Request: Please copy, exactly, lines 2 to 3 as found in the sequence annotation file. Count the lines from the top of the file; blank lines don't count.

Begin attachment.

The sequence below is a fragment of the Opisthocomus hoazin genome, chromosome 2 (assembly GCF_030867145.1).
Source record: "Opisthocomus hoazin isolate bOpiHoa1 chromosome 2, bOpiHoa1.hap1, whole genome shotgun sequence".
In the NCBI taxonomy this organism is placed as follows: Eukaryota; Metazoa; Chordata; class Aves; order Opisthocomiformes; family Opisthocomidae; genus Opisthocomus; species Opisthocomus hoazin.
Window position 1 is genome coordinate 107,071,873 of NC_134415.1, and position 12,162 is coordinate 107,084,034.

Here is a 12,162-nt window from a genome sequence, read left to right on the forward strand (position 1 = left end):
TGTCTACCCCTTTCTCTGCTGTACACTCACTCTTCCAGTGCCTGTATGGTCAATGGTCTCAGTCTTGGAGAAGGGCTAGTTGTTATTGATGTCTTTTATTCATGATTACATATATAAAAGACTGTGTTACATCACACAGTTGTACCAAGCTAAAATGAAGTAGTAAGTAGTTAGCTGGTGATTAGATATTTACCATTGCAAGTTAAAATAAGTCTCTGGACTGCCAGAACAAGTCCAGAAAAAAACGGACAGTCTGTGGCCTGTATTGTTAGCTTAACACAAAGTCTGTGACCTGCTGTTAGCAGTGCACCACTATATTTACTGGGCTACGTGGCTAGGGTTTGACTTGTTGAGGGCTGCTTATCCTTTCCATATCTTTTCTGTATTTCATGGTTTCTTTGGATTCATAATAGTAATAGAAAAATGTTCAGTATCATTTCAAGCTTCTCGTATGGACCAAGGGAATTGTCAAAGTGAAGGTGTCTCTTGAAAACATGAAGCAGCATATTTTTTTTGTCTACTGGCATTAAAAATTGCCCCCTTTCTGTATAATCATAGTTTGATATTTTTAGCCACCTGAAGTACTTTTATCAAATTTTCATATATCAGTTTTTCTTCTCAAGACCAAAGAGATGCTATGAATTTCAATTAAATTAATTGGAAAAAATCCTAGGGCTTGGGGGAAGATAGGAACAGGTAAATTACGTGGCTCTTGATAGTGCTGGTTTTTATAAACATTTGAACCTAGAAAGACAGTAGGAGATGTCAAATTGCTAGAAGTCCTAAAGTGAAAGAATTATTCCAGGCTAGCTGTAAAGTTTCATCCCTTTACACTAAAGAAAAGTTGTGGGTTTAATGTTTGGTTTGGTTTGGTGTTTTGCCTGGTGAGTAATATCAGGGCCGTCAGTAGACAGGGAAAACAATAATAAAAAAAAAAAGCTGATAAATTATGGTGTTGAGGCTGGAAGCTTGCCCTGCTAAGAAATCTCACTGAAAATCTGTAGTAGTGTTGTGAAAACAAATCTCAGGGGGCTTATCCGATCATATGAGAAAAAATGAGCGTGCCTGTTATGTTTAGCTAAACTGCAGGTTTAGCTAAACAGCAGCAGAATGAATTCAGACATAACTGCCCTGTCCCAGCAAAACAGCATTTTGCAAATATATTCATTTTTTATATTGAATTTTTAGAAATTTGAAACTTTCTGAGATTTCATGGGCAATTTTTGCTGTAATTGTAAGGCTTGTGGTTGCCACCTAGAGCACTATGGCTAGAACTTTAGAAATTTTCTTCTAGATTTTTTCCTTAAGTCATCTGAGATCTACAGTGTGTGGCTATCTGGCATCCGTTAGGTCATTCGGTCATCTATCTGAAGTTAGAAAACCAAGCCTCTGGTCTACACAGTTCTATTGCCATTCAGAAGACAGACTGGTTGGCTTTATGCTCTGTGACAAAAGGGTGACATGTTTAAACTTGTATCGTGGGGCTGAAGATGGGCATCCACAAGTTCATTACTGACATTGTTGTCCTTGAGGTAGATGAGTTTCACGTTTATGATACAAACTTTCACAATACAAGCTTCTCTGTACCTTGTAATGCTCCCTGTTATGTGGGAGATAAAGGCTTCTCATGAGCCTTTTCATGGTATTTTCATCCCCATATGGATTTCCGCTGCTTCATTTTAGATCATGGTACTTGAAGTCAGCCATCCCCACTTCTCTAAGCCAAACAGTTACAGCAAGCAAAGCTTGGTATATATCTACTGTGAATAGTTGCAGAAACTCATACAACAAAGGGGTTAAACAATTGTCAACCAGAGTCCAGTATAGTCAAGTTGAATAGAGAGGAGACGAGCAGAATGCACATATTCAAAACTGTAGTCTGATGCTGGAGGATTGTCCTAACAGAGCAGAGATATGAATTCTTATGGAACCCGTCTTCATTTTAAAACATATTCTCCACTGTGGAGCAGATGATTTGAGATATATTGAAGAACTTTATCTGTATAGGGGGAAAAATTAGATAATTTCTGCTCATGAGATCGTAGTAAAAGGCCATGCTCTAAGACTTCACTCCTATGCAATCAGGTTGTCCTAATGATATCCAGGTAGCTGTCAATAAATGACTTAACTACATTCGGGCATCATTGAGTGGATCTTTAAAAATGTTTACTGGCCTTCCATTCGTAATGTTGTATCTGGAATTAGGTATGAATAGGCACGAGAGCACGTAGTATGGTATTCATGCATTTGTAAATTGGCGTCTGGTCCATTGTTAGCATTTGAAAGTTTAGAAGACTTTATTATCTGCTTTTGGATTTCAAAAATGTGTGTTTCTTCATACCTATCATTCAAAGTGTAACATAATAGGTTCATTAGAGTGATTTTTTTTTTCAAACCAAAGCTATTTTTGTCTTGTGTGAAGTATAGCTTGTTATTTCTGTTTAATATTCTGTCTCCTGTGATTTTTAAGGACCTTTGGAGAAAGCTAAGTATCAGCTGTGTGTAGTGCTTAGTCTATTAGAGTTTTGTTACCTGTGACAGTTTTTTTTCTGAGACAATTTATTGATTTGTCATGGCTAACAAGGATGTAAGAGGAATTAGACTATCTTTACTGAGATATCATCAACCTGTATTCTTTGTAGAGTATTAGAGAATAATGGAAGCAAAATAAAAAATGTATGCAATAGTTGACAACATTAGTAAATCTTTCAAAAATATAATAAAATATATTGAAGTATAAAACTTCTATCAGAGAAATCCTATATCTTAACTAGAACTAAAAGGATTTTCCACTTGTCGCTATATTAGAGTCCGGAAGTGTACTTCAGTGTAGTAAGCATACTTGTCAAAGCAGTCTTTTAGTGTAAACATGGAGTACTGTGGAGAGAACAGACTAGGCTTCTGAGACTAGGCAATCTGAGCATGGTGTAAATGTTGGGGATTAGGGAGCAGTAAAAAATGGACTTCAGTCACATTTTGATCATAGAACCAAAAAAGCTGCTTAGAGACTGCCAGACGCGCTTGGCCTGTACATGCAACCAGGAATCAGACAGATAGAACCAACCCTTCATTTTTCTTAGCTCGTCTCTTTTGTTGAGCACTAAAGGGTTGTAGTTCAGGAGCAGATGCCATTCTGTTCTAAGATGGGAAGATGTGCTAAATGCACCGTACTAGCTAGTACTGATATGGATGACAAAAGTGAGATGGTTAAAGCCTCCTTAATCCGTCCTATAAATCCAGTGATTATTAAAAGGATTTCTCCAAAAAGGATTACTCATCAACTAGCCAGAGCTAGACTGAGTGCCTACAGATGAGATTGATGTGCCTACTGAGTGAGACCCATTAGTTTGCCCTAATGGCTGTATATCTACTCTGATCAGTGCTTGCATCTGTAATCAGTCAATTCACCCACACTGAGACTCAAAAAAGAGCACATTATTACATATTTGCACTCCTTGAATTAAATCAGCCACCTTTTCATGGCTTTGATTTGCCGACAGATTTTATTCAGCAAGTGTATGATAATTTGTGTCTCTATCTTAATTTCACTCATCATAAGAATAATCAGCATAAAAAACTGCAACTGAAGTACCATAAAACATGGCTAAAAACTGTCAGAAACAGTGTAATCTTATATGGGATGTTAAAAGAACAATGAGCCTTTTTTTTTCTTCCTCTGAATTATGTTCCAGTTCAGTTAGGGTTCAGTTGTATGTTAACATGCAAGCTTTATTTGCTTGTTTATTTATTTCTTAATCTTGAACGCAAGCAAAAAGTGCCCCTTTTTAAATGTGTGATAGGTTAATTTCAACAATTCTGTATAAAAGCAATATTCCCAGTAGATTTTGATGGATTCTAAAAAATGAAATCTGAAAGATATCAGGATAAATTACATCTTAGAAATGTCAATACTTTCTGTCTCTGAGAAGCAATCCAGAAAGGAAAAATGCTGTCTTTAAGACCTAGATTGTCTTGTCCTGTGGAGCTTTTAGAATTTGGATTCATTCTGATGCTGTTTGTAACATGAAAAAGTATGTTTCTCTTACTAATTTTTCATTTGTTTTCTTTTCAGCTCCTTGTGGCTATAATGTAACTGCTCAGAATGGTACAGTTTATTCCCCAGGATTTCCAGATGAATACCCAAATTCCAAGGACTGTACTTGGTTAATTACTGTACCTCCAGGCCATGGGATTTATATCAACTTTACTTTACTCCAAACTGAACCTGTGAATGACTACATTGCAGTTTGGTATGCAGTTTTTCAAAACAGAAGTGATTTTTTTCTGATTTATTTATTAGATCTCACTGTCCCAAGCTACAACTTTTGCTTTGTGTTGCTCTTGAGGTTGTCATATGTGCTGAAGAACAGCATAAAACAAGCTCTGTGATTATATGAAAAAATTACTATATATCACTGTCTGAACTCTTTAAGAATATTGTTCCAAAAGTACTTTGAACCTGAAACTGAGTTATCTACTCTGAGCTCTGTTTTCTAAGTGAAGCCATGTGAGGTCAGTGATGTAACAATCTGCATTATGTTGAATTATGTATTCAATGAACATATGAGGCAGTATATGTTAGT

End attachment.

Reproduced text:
Source record: "Opisthocomus hoazin isolate bOpiHoa1 chromosome 2, bOpiHoa1.hap1, whole genome shotgun sequence".
In the NCBI taxonomy this organism is placed as follows: Eukaryota; Metazoa; Chordata; class Aves; order Opisthocomiformes; family Opisthocomidae; genus Opisthocomus; species Opisthocomus hoazin.